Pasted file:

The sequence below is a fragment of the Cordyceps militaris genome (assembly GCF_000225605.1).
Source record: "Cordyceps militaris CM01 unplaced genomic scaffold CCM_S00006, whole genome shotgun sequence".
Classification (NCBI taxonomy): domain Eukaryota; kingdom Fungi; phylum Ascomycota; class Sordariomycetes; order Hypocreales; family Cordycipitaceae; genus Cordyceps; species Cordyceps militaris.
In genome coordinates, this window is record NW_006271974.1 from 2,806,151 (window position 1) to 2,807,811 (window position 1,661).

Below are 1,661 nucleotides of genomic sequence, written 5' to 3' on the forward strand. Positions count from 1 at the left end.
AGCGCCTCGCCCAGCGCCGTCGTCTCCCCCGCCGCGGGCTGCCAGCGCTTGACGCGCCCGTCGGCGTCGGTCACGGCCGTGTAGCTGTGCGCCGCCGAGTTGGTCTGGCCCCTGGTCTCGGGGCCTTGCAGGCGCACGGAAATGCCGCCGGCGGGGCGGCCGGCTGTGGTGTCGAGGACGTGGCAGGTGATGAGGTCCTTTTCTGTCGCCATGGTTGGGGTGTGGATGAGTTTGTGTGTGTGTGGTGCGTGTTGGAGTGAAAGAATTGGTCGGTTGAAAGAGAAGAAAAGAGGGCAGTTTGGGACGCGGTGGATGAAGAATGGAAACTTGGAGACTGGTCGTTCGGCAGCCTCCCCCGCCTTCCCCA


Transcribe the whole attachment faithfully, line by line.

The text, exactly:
The sequence below is a fragment of the Cordyceps militaris genome (assembly GCF_000225605.1).
Source record: "Cordyceps militaris CM01 unplaced genomic scaffold CCM_S00006, whole genome shotgun sequence".
Classification (NCBI taxonomy): domain Eukaryota; kingdom Fungi; phylum Ascomycota; class Sordariomycetes; order Hypocreales; family Cordycipitaceae; genus Cordyceps; species Cordyceps militaris.
In genome coordinates, this window is record NW_006271974.1 from 2,806,151 (window position 1) to 2,807,811 (window position 1,661).

Below are 1,661 nucleotides of genomic sequence, written 5' to 3' on the forward strand. Positions count from 1 at the left end.
AGCGCCTCGCCCAGCGCCGTCGTCTCCCCCGCCGCGGGCTGCCAGCGCTTGACGCGCCCGTCGGCGTCGGTCACGGCCGTGTAGCTGTGCGCCGCCGAGTTGGTCTGGCCCCTGGTCTCGGGGCCTTGCAGGCGCACGGAAATGCCGCCGGCGGGGCGGCCGGCTGTGGTGTCGAGGACGTGGCAGGTGATGAGGTCCTTTTCTGTCGCCATGGTTGGGGTGTGGATGAGTTTGTGTGTGTGTGGTGCGTGTTGGAGTGAAAGAATTGGTCGGTTGAAAGAGAAGAAAAGAGGGCAGTTTGGGACGCGGTGGATGAAGAATGGAAACTTGGAGACTGGTCGTTCGGCAGCCTCCCCCGCCTTCCCCA